Charities scoop Training Journal awards

What a way to end a year, as two top prizes in the Training Journal awards are won by charities.

Cats Protection has won a bronze Training Journal award in the Public Sector/Not for Profit category for its Volunteer Champions Programme. The charity involves over 11,500 volunteers who help approximately 200,000 cats every year, so supporting them is a priority. This popular face-to-face course has been running for several years and includes four full-day modules. Over 600 volunteer managers have completed the programme. 

Through evaluation, and from seeing the impact within the charity, the course is achieving its aims. Cats Protection has now developed an online version of the programme, which was also shortlisted in the TJ Awards, in the Best Use of Technology in Learning category. The charity can now reach more volunteers, helping them to improve the welfare of its people and cats.

Sue Field, Director of People & Engagement at Cats Protection, said: “The Volunteer Champions Programme has had such an impact on our people and the cats they help. This award recognises a fantastic cross-team achievement within Cats Protection.”

Little Man Project – a long standing partner of the Charity Learning Consortium – also won the gold Training Journal award in the Public Sector/Not for Profit category, alongside the National Autistic Society. 

Aware of a growing concern for the under and misdiagnosis of women and girls on the autism spectrum, the National Autistic Society commissioned Little Man Project to develop an eLearning module to support clinicians. The charity used their specialist knowledge of autism and funding from the Pears Foundation, while Little Man Project brought their instructional design skills to the project. The right partnership between charities and commercial suppliers can have a huge positive impact and affect real change. The ground-breaking module was used by almost 15,000 people within the first year of its launch.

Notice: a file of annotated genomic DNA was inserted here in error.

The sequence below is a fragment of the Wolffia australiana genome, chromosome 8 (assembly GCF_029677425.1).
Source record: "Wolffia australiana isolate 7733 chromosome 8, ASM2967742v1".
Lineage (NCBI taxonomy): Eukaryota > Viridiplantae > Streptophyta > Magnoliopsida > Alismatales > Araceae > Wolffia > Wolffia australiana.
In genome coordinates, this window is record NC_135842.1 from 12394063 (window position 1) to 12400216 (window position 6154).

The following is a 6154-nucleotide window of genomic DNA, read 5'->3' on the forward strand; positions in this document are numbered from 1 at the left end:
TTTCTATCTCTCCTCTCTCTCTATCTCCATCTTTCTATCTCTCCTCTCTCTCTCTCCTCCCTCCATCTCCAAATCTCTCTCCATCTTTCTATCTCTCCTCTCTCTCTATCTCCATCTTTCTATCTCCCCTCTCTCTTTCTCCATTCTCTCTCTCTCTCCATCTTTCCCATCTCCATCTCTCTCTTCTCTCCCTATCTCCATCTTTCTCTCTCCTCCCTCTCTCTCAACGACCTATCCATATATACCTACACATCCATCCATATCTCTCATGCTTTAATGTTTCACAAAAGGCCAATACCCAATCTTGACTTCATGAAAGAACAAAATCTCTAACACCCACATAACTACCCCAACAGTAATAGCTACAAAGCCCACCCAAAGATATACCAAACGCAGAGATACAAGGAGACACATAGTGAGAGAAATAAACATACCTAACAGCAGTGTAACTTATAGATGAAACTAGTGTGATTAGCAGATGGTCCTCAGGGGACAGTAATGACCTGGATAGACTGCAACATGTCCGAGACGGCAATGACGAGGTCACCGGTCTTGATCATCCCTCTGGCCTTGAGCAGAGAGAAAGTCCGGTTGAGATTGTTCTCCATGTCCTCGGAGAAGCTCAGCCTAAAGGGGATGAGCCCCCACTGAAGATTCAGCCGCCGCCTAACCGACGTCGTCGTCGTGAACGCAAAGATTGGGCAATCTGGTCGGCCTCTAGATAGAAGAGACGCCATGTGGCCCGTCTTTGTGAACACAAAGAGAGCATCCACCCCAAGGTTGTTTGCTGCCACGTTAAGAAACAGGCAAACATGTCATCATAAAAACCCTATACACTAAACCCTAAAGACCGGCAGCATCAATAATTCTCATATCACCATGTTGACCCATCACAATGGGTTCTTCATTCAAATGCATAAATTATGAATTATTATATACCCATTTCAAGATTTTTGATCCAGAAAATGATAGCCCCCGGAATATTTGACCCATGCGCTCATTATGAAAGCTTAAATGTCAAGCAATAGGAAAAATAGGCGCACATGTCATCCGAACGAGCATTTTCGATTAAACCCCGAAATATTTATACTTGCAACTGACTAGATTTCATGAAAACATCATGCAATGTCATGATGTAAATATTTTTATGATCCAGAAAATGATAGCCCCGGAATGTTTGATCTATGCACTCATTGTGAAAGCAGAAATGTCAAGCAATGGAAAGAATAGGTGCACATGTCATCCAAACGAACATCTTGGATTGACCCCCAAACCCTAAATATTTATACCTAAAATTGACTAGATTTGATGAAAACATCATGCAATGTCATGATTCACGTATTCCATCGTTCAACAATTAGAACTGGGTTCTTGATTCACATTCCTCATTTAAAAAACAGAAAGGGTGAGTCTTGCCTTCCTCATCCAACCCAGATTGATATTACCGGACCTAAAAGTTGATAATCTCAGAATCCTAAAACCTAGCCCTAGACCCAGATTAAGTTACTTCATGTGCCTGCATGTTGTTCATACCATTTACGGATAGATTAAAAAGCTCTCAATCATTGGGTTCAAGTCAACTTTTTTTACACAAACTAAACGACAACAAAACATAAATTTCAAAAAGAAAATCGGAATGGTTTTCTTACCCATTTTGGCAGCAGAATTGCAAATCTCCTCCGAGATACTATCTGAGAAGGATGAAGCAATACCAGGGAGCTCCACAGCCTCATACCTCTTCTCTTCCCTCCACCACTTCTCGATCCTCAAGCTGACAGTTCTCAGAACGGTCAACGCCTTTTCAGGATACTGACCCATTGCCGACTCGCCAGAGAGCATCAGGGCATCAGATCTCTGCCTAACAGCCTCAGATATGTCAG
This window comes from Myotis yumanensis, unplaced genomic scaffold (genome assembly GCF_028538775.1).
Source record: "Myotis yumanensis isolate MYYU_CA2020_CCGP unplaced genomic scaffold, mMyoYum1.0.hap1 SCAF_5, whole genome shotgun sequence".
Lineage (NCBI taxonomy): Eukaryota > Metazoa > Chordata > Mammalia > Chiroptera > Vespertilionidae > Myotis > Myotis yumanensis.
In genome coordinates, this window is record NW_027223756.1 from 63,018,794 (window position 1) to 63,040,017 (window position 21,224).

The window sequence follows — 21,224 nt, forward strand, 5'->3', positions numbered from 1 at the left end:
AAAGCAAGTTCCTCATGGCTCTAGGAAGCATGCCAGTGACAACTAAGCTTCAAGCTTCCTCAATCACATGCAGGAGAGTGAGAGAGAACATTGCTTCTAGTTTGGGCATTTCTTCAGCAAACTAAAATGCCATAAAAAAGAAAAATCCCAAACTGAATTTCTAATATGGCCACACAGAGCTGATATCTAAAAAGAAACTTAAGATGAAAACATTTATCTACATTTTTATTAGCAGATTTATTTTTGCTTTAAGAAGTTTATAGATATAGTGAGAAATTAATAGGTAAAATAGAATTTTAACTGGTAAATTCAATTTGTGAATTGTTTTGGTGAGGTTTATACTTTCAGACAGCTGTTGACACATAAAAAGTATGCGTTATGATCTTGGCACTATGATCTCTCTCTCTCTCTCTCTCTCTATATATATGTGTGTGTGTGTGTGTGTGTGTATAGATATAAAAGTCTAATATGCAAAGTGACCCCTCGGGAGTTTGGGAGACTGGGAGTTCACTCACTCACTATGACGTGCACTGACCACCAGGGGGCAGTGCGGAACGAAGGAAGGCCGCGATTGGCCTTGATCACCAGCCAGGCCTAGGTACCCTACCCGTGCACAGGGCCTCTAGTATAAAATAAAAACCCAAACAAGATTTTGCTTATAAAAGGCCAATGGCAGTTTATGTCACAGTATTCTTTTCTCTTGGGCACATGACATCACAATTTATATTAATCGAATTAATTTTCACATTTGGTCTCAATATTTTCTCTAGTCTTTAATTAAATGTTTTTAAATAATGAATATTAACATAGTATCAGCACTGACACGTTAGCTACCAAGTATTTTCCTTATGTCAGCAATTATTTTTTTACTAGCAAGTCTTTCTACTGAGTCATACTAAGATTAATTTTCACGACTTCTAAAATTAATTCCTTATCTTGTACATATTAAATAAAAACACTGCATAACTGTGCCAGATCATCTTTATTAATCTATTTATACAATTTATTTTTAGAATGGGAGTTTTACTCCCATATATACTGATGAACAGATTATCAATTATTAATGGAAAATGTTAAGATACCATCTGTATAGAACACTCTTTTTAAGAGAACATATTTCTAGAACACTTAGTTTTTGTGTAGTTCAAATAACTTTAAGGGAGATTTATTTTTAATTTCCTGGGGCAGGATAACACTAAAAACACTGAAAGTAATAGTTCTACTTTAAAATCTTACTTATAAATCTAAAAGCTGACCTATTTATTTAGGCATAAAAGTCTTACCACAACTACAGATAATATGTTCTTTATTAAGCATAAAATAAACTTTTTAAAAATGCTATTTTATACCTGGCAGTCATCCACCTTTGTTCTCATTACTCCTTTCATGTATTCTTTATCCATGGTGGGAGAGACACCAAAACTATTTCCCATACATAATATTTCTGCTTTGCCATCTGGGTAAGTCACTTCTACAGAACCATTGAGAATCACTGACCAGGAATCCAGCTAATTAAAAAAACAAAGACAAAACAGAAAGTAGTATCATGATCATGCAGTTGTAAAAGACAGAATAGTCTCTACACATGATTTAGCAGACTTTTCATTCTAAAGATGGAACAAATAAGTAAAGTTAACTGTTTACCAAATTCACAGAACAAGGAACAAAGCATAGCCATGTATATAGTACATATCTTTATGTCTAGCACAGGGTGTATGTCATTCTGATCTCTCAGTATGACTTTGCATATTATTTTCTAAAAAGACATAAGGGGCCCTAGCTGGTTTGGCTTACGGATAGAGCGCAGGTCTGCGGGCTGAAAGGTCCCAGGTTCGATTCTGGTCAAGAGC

Gill Chester, founder and director at Little Man Project said she was over the moon with the success of both these charities: “It was such a pleasure to see their hard work recognised in this way.”  

She added that the National Autistic Society project has been “one of the highlights of my career, to work on something so important that has had such a positive effect on people’s lives.”

You can find out more about the women and girls on the autism spectrum project in this short video. 


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